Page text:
Whose Decision Is It To Divert?

I read a news article this week about another independent review into the treatment and care received by a mental health patient who went on to commit a serious offence.  The review argued that there were three major opportunities for mental health services to intervene which ‘may’ have prevented the killing.

(Incidentally, another way of saying the same thing, is that there were three opportunities to intervene which ‘may not necessarily’ have prevented the killing, or may have just delayed it and / or displaced the identity of the victim.  In any event, that is not what this post is about.)

This is about examining – from a police perspective – the considerations that should, could or would have been in play when police officers, prosecutors and mental health professionals were managing the earlier offending behaviour.  Inherently, they were managing it unaware of what would happen in the future.  This was one part of what the report apparently argues represented a potential intervention point.  Diversion.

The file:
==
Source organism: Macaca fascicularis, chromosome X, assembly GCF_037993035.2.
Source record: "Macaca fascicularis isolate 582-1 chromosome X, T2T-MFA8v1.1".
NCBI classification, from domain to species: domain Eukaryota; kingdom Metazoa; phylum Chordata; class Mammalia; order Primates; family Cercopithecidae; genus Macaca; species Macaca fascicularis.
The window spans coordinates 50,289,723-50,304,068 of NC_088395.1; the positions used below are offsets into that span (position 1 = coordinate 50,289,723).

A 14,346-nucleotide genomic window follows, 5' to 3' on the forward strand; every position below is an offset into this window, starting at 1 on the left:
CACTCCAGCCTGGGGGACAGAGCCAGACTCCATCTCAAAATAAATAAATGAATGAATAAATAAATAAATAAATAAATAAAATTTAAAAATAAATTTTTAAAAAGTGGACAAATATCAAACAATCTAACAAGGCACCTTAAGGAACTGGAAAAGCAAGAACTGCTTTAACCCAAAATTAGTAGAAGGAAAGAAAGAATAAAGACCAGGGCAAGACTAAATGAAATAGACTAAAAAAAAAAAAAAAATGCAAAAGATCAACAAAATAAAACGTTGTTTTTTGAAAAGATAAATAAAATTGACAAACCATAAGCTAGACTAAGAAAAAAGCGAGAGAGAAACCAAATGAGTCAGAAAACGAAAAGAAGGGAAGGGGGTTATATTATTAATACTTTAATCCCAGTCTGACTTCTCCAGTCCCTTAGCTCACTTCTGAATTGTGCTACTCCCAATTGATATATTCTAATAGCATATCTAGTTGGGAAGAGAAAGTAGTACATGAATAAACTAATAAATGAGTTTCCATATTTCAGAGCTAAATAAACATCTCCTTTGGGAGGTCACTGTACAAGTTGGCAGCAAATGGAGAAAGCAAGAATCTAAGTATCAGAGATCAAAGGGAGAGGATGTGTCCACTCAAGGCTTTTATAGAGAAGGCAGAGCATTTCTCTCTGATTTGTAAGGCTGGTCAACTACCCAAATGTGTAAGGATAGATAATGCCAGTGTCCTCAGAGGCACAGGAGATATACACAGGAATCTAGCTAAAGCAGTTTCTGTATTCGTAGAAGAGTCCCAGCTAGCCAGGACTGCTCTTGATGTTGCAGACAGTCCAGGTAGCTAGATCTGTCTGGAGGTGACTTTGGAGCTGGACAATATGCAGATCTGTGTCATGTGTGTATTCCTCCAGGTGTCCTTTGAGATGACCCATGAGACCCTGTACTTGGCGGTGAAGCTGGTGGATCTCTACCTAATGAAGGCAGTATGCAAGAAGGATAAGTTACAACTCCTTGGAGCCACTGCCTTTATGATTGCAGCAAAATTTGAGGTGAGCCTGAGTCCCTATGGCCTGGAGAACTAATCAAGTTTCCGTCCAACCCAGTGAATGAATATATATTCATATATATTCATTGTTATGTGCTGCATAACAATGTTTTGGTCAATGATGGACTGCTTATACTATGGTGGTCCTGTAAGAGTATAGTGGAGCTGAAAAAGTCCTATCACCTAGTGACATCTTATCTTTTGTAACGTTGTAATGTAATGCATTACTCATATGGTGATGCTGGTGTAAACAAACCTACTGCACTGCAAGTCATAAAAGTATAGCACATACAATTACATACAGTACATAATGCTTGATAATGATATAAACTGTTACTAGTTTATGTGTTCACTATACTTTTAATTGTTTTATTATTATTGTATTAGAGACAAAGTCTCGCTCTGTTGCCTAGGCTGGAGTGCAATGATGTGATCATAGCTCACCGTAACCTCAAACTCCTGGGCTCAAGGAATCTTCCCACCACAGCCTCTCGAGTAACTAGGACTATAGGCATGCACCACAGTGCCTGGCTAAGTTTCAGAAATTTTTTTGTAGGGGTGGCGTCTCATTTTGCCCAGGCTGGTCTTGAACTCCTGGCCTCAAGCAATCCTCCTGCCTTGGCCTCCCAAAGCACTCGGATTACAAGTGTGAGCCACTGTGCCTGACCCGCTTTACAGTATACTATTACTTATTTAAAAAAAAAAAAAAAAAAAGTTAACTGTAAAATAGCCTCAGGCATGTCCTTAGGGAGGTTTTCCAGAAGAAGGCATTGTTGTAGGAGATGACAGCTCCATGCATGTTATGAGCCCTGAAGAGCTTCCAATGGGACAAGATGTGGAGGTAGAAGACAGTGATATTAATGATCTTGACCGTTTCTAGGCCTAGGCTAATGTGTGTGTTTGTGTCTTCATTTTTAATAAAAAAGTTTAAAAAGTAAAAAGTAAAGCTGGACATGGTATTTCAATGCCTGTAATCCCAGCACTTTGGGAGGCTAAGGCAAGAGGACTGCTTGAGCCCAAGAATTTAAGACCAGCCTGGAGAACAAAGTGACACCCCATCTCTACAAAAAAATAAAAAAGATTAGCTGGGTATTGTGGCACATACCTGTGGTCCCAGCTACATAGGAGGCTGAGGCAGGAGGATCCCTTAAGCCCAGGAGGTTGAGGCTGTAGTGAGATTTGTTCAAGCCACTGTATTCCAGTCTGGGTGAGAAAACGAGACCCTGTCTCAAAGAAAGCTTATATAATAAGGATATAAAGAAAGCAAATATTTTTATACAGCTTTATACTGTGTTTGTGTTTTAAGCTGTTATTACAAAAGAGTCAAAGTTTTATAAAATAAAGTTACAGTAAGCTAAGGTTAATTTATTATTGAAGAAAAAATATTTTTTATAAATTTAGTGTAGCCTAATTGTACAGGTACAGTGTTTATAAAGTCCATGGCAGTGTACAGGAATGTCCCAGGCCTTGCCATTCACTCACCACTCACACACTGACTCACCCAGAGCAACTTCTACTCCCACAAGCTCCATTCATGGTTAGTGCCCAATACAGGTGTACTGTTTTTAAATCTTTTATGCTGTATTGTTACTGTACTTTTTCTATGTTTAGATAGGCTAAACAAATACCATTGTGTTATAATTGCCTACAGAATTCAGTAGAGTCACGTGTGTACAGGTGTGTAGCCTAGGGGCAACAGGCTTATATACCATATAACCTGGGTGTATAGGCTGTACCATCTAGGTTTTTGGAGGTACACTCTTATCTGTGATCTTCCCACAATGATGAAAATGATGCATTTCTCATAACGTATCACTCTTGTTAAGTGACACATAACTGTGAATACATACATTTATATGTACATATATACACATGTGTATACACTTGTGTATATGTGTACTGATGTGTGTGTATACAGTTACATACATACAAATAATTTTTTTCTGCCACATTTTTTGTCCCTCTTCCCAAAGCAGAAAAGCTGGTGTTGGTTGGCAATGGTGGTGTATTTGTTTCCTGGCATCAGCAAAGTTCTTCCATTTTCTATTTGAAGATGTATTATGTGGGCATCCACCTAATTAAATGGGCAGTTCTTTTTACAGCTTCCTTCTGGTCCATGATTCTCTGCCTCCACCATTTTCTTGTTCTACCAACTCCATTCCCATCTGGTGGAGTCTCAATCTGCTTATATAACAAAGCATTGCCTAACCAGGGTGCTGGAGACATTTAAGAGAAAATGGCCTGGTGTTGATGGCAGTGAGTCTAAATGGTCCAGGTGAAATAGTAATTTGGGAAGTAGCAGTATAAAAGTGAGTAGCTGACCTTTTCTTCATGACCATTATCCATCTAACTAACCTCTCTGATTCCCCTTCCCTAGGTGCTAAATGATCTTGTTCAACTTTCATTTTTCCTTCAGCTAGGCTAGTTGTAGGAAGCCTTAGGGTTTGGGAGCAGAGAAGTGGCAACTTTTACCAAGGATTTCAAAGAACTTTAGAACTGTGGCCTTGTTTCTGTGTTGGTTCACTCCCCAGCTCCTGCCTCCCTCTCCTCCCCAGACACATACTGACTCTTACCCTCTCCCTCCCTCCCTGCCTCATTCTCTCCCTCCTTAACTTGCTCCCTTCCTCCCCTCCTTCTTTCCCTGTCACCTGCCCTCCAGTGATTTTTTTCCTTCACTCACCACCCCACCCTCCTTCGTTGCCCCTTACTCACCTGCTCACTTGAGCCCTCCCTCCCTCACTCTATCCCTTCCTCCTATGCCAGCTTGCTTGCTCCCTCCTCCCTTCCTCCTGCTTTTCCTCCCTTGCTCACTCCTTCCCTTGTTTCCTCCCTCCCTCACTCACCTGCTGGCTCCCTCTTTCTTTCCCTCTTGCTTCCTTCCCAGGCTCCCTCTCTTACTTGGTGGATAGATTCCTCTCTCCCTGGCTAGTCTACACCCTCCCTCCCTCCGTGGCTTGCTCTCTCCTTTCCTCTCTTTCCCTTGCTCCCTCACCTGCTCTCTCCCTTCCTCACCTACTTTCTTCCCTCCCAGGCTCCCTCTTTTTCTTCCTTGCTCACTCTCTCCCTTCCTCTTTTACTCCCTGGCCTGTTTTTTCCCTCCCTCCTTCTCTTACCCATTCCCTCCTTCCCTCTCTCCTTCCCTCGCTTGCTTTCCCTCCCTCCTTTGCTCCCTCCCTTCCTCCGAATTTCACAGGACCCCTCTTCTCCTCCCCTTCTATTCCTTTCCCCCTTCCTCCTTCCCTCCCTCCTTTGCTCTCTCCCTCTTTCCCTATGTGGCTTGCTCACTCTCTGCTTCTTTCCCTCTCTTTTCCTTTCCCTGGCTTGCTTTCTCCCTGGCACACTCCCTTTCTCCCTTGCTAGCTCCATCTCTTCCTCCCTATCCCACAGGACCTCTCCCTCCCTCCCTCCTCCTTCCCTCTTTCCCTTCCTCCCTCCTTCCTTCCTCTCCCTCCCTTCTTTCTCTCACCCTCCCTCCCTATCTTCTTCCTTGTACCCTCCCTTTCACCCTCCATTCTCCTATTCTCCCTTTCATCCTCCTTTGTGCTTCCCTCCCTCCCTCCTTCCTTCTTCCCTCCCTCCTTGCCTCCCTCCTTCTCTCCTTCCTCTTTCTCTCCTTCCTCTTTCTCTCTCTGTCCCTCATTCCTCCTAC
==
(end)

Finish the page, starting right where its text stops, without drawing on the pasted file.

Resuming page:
The police and the criminal justice system have a role to play in the management of offenders with mental health problems, even where they are ‘sectionable’.  Let us remember something I have now written countless times on this blog: some parts of the Mental Health Act 1983 can only be accessed through the criminal justice system.  So it follows that some people with mental health problems should be prosecuted – usually where offences are more serious or risks to the public are significant.

It can be inferred from the reporting of this case (the full report does not yet appear published online) that he was arrested for assaults and assessed under the Mental Health Act.  Following assessment concluding that he required admission to hospital because he was “suffering from a mental disorder of a nature or degree which makes it appropriate for him to be detained in a hospital for medical treatment” the decision was reached to take no further action (at that time) for the assaults.

Why not take action?  <<< I ask this question not because I think it is obvious that action could or should have been taken – it may have perfectly proper not to do so and I am certainly not armed with the full facts.  I ask the question in order to prompt a more generic consideration in all our minds about the types of situation in which the police may say, “Well, regardless of your intention or preference to admit under Part II of the Act, we’re going to seek criminal prosecution and let the courts manage it, if need be via Part III of the Act because we believe there is a public interest in so doing.”

NB:  A reminder for those unfamiliar with the details of the MHA –